Infrastructure. Assuring that students participating in learning activities do not experience interruptions or problems in communications, the organizations technological infrastructure needs to be monitored continuously and, if appropriate, enhanced. Major components of the infrastructure that need to addressed include expanded network capacity, addition of dial-in ports for remote access, enhancement of e-mail, file-serving and other centralized services, creation of a software library, and enhancement of network security.
Benchmarks for assuring quality in the infrastructure needed for distance learning include:
articulating the technical quality standards through a technology plan which clearly defines and guides the use of technology in support of learning goals and activities;
addressing the system security to assure the integrity and validity of information;
selecting the distance education technologies based on learning outcomes; and
centralizing support for building and maintaining distance education infrastructure.
Assessment of Learning
Outcomes Assessment. Almost two decades ago, Howard Bowen observed that in higher education, true outcomes in the form of learning and personal development of students are on the whole unexamined and only vaguely discerned. It is becoming increasingly important and some would say imperativefor organizations participating in technology mediated distance learning to identify a clearly understood set of outcomes, particularly student knowledge, skills, and competency levels. Once these student learning outcomes are identified, reliable and valid methods for measuring their achievement should be developed. As the concept of "seat-time" becomes less and less relevant, especially as a proxy for student learning, externally validated outcomespreferably determined through multiple measuresprovide the organization and its constituents evidence that learning has taken place.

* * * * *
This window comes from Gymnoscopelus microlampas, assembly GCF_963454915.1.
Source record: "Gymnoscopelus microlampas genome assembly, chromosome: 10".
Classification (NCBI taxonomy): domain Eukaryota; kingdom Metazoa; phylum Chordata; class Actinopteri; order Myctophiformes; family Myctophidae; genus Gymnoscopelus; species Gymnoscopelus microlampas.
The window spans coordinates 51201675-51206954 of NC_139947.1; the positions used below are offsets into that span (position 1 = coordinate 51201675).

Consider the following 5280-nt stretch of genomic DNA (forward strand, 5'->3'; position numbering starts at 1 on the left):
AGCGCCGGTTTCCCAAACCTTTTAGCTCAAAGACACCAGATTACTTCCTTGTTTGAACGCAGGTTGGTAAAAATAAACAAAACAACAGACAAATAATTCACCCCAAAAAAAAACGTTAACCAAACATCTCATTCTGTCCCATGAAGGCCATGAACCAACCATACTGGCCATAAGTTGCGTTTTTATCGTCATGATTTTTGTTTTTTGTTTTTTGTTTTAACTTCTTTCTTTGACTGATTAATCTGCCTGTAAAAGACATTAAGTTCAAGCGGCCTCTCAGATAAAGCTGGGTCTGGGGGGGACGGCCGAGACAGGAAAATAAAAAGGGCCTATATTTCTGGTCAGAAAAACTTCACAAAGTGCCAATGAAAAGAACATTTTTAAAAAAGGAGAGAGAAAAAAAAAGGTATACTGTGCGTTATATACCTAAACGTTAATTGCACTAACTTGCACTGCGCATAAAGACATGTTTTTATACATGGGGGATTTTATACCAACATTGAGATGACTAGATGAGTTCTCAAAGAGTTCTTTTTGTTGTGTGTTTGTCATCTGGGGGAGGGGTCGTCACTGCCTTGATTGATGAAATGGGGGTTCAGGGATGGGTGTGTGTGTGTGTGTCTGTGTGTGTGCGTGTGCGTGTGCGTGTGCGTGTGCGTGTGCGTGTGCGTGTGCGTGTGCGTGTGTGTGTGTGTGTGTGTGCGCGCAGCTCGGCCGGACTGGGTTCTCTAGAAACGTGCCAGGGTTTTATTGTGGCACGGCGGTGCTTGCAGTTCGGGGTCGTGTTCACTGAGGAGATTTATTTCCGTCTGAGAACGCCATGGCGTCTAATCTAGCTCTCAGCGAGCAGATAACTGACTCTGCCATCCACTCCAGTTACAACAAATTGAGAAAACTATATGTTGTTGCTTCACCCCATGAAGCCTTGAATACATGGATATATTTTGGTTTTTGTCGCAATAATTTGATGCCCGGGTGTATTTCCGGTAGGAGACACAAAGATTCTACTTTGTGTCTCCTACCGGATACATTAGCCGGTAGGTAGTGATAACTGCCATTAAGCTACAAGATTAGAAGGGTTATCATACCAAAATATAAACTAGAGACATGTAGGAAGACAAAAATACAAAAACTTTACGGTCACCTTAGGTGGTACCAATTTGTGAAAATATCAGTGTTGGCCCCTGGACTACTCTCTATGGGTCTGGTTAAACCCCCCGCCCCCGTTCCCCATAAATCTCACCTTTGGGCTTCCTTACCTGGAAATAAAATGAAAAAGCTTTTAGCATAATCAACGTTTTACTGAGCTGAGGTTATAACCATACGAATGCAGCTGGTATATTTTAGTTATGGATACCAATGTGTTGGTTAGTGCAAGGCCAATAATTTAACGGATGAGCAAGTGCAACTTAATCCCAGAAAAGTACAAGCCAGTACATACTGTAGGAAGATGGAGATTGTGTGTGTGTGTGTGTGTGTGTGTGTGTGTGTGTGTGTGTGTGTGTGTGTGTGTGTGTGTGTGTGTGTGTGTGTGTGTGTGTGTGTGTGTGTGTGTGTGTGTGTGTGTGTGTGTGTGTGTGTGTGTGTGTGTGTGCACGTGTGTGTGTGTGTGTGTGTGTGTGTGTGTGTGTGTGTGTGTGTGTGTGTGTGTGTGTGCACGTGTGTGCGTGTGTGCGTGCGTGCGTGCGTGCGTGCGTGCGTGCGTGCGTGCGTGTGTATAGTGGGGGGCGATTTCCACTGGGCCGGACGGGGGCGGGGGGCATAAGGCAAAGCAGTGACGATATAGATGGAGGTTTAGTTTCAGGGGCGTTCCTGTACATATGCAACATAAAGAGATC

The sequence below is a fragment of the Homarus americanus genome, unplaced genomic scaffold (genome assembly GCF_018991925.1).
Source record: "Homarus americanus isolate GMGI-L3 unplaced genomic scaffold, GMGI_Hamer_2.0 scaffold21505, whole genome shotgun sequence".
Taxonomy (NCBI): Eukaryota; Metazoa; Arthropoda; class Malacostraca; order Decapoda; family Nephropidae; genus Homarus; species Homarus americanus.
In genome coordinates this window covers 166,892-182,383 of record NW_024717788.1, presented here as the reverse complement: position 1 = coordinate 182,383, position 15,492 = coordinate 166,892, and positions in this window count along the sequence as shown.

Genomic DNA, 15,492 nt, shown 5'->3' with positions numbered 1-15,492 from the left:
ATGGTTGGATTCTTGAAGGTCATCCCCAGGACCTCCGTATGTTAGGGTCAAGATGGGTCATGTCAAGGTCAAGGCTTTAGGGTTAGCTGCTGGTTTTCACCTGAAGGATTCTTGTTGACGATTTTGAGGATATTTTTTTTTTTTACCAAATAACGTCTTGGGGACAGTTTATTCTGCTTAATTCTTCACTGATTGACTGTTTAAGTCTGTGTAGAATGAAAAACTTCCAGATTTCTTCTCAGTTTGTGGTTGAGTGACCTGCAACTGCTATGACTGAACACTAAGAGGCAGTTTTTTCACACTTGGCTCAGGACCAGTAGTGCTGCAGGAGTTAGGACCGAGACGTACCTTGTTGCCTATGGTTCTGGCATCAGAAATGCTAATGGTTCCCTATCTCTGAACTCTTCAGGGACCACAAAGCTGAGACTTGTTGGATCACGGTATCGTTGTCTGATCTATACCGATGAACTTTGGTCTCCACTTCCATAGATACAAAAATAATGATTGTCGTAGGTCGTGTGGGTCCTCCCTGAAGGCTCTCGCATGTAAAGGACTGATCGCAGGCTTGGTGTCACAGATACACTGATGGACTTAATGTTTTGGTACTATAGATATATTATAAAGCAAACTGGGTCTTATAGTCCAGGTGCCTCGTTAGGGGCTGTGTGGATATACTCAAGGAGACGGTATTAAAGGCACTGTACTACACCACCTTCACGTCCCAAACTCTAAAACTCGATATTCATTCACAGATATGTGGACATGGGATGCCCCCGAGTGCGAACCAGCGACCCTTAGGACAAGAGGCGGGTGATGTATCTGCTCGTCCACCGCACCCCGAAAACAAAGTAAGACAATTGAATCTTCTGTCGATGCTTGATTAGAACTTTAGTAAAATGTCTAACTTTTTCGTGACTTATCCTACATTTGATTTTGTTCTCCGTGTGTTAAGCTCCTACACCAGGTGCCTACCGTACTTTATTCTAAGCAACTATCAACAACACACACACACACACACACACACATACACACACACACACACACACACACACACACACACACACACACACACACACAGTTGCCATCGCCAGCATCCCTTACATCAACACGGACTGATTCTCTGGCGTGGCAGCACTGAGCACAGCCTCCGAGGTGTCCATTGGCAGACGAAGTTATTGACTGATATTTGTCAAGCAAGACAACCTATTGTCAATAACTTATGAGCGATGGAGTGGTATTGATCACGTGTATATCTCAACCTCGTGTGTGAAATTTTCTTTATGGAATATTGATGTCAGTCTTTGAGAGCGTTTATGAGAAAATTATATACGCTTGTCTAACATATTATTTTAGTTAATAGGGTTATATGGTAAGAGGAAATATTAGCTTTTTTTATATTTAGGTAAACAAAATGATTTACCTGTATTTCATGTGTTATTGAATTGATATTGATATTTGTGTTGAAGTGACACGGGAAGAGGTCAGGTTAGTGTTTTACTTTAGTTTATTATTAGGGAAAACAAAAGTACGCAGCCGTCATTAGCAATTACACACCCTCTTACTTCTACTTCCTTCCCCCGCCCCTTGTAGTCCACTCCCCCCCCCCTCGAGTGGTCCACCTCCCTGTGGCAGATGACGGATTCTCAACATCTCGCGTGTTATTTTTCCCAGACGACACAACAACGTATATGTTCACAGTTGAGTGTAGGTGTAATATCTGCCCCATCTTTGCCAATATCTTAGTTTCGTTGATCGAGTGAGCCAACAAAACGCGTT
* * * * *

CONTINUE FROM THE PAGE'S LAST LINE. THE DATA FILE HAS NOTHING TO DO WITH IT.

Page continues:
Benchmarks for assuring quality in the assessment of outcomes include:
evaluating the programs educational effectiveness through learning outcomes assessment and faculty/student evaluations of course content, management, and delivery;
using evaluations to improve the teaching-learning process;
providing a written, explicit statement of learning outcomes for each course;
developing standards to compare and improve end results;
evaluating system effectiveness through data on enrollment, costs, and successful uses of technology;
reviewing instructional materials periodically to ensure they meet standards; and
reviewing intended learning outcomes regularly to assure clarity, utility, and appropriateness.
I like the intent of this article, but as is, it reads like an outline, a skeletal listing. The benchmarks are vague and skimpy. To be useful or stimulating, the individual standards need to be discussed and assessed to some extent by the author. Ideally, the author would (1) cite specific examples (from the field) for some of the key benchmarks and (2) incorporate thoughtful comments from other writers, experts, or practitioners at points of issue. The paper needs an introductory and concluding paragraph and a brief description/assessment of the sources and research procedure; and it sorely needs the author's "editorial" voice. I don't recommend publishing as is; however, I would definitely encourage the author to massage this piece into a more dynamic offering.
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I believe this article is appropriate for publication. I would suggest incorporating web links to the other foundational works from ACE, NEA, etc. that were reviewed by the author(s).